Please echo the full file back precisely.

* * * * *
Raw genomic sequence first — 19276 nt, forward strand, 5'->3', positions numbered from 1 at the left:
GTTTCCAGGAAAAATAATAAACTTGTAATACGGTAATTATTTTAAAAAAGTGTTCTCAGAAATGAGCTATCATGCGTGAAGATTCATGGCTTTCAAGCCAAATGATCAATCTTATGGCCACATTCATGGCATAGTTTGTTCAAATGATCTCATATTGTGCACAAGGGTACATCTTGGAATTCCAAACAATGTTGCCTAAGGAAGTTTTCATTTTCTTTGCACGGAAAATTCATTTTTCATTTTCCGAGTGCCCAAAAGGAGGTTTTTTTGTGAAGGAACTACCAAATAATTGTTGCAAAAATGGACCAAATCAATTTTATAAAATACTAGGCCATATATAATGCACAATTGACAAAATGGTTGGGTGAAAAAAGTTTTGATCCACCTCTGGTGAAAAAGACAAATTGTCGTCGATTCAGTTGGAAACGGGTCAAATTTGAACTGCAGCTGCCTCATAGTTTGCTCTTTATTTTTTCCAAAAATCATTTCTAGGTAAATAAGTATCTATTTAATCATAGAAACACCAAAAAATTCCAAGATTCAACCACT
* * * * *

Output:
Raw genomic sequence first — 19276 nt, forward strand, 5'->3', positions numbered from 1 at the left:
GTTTCCAGGAAAAATAATAAACTTGTAATACGGTAATTATTTTAAAAAAGTGTTCTCAGAAATGAGCTATCATGCGTGAAGATTCATGGCTTTCAAGCCAAATGATCAATCTTATGGCCACATTCATGGCATAGTTTGTTCAAATGATCTCATATTGTGCACAAGGGTACATCTTGGAATTCCAAACAATGTTGCCTAAGGAAGTTTTCATTTTCTTTGCACGGAAAATTCATTTTTCATTTTCCGAGTGCCCAAAAGGAGGTTTTTTTGTGAAGGAACTACCAAATAATTGTTGCAAAAATGGACCAAATCAATTTTATAAAATACTAGGCCATATATAATGCACAATTGACAAAATGGTTGGGTGAAAAAAGTTTTGATCCACCTCTGGTGAAAAAGACAAATTGTCGTCGATTCAGTTGGAAACGGGTCAAATTTGAACTGCAGCTGCCTCATAGTTTGCTCTTTATTTTTTCCAAAAATCATTTCTAGGTAAATAAGTATCTATTTAATCATAGAAACACCAAAAAATTCCAAGATTCAACCACT